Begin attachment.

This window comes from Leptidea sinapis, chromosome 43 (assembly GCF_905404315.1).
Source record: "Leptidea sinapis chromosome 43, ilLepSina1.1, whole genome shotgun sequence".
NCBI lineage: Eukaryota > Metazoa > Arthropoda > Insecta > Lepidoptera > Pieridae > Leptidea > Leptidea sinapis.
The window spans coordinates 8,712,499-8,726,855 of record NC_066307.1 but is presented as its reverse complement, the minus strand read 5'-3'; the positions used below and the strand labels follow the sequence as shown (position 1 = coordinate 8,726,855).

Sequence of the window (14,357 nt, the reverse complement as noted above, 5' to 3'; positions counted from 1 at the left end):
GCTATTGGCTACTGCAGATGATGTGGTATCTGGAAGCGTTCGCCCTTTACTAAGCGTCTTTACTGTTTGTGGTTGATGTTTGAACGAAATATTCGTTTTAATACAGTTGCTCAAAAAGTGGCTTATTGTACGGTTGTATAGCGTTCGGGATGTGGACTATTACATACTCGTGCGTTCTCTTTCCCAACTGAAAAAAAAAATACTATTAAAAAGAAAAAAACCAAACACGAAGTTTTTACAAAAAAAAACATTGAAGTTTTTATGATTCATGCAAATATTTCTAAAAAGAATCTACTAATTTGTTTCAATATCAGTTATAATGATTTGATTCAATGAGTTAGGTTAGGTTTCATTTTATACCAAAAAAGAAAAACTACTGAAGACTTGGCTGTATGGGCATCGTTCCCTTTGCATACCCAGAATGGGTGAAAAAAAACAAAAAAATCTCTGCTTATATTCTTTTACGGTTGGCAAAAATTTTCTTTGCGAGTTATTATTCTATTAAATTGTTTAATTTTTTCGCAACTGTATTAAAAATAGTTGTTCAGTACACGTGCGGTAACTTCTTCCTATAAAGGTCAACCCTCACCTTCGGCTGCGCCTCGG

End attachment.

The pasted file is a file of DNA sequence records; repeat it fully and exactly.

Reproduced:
This window comes from Leptidea sinapis, chromosome 43 (assembly GCF_905404315.1).
Source record: "Leptidea sinapis chromosome 43, ilLepSina1.1, whole genome shotgun sequence".
NCBI lineage: Eukaryota > Metazoa > Arthropoda > Insecta > Lepidoptera > Pieridae > Leptidea > Leptidea sinapis.
The window spans coordinates 8,712,499-8,726,855 of record NC_066307.1 but is presented as its reverse complement, the minus strand read 5'-3'; the positions used below and the strand labels follow the sequence as shown (position 1 = coordinate 8,726,855).

Sequence of the window (14,357 nt, the reverse complement as noted above, 5' to 3'; positions counted from 1 at the left end):
GCTATTGGCTACTGCAGATGATGTGGTATCTGGAAGCGTTCGCCCTTTACTAAGCGTCTTTACTGTTTGTGGTTGATGTTTGAACGAAATATTCGTTTTAATACAGTTGCTCAAAAAGTGGCTTATTGTACGGTTGTATAGCGTTCGGGATGTGGACTATTACATACTCGTGCGTTCTCTTTCCCAACTGAAAAAAAAAATACTATTAAAAAGAAAAAAACCAAACACGAAGTTTTTACAAAAAAAAACATTGAAGTTTTTATGATTCATGCAAATATTTCTAAAAAGAATCTACTAATTTGTTTCAATATCAGTTATAATGATTTGATTCAATGAGTTAGGTTAGGTTTCATTTTATACCAAAAAAGAAAAACTACTGAAGACTTGGCTGTATGGGCATCGTTCCCTTTGCATACCCAGAATGGGTGAAAAAAAACAAAAAAATCTCTGCTTATATTCTTTTACGGTTGGCAAAAATTTTCTTTGCGAGTTATTATTCTATTAAATTGTTTAATTTTTTCGCAACTGTATTAAAAATAGTTGTTCAGTACACGTGCGGTAACTTCTTCCTATAAAGGTCAACCCTCACCTTCGGCTGCGCCTCGG